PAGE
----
25 Following


Currently reading

The Dragon Never Sleeps
Glen Cook
Progress: 26 %
The Locked-room Mysteries
Otto Penzler
Progress: 23 %
A Night in the Lonesome October
Gahan Wilson, James Warhola, Roger Zelazny
Progress: 28 %

The Silver Spike

The Silver Spike - Glen Cook The blurb on the cover says it all: The Black Company has parted ways, and the world may suffer the consequences. This time I have practically nothing to add without giving spoilers. This can be considered to be a side story as the major part of the surviving main characters do not appear here at all.

Quite a few familiar faces appear though and this book gives a nice final closure to the northern tale of the Company. As such it is better read right after book 3 of the main storyline.

One of the themes prominently featured here is human greed and stupidity. Imagine you have an artifact which sole purpose is to contain an ancient evil. So what is quite human reaction (sadly seen in the real life too often)? Let us poke in it and see what comes out. Steven Erikson uses this trope very often in his Malazan series; people seems to be unable to leave alone stuff that definitely needs to be avoided at all costs. In the best case one steals the said artifact and tries to sell it.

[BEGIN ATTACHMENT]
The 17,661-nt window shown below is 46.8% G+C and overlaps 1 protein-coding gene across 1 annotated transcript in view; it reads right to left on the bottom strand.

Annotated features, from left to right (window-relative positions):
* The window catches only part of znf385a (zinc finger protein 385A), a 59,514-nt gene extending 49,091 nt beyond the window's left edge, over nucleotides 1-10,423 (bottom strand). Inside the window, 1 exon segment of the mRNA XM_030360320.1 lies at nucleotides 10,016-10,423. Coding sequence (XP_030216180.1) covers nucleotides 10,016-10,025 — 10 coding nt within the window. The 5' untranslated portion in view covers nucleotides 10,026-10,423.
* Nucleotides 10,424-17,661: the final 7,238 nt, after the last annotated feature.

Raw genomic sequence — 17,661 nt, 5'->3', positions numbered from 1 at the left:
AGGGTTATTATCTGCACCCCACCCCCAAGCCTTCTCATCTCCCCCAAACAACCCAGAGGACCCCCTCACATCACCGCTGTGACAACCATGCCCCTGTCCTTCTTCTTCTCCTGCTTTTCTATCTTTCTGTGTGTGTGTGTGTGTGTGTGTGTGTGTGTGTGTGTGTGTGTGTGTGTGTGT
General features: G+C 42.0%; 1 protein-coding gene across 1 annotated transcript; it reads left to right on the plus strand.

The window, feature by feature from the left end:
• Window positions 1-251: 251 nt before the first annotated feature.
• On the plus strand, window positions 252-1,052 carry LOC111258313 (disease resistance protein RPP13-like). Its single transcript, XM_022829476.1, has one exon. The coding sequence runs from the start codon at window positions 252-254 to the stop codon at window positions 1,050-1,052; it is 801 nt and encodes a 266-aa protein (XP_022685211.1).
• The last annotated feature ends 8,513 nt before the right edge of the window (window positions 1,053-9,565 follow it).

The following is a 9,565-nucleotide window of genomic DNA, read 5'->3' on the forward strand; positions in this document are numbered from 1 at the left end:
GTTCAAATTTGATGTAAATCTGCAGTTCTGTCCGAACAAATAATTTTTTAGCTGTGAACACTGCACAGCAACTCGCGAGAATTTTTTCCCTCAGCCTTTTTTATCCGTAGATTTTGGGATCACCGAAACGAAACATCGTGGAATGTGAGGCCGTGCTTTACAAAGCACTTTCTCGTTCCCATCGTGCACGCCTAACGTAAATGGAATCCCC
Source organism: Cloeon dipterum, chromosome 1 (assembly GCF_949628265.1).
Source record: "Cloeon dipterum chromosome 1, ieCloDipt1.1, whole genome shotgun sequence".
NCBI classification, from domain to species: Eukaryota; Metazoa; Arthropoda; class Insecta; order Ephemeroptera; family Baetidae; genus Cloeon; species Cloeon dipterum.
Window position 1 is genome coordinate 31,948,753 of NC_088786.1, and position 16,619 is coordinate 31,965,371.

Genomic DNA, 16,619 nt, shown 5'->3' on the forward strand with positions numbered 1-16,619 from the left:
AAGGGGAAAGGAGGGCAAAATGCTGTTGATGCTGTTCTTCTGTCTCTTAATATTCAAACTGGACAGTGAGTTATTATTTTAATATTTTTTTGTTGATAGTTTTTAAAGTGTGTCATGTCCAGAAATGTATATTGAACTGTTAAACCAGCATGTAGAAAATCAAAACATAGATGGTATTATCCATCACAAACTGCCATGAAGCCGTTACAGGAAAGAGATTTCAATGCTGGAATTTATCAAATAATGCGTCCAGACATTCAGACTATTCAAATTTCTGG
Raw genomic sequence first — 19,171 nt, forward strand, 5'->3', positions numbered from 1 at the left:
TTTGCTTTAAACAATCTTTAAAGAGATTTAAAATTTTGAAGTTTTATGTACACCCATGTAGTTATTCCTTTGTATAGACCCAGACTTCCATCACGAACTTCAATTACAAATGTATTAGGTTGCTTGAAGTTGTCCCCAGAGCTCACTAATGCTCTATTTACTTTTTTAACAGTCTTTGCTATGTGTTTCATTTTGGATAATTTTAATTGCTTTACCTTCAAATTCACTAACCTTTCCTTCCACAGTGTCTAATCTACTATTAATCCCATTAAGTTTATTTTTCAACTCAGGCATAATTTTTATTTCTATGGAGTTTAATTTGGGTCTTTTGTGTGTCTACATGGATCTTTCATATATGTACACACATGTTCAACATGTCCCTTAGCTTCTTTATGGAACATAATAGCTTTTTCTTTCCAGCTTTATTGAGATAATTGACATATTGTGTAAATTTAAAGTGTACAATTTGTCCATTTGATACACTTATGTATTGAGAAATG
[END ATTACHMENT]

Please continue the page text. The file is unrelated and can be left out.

Silver Spike

Unsurprisingly this time stupid greedy people bit more than they could chew. The amount of (often innocent) people they had to kill directly and indirectly to save their miserable useless lives boggles the mind.

A lot of readers complained about the development of one of the characters from the first three books: Raven. For me it was exactly expected and logical development which did not diminish my opinion on the novel any.

The book starts slow but its second half is full of suspense and excitement. While the amount of betrayals is relatively low for a Glen Cook novel, they are still there along with some much unexpected developments. The end is quite symbolic if somewhat bittersweet.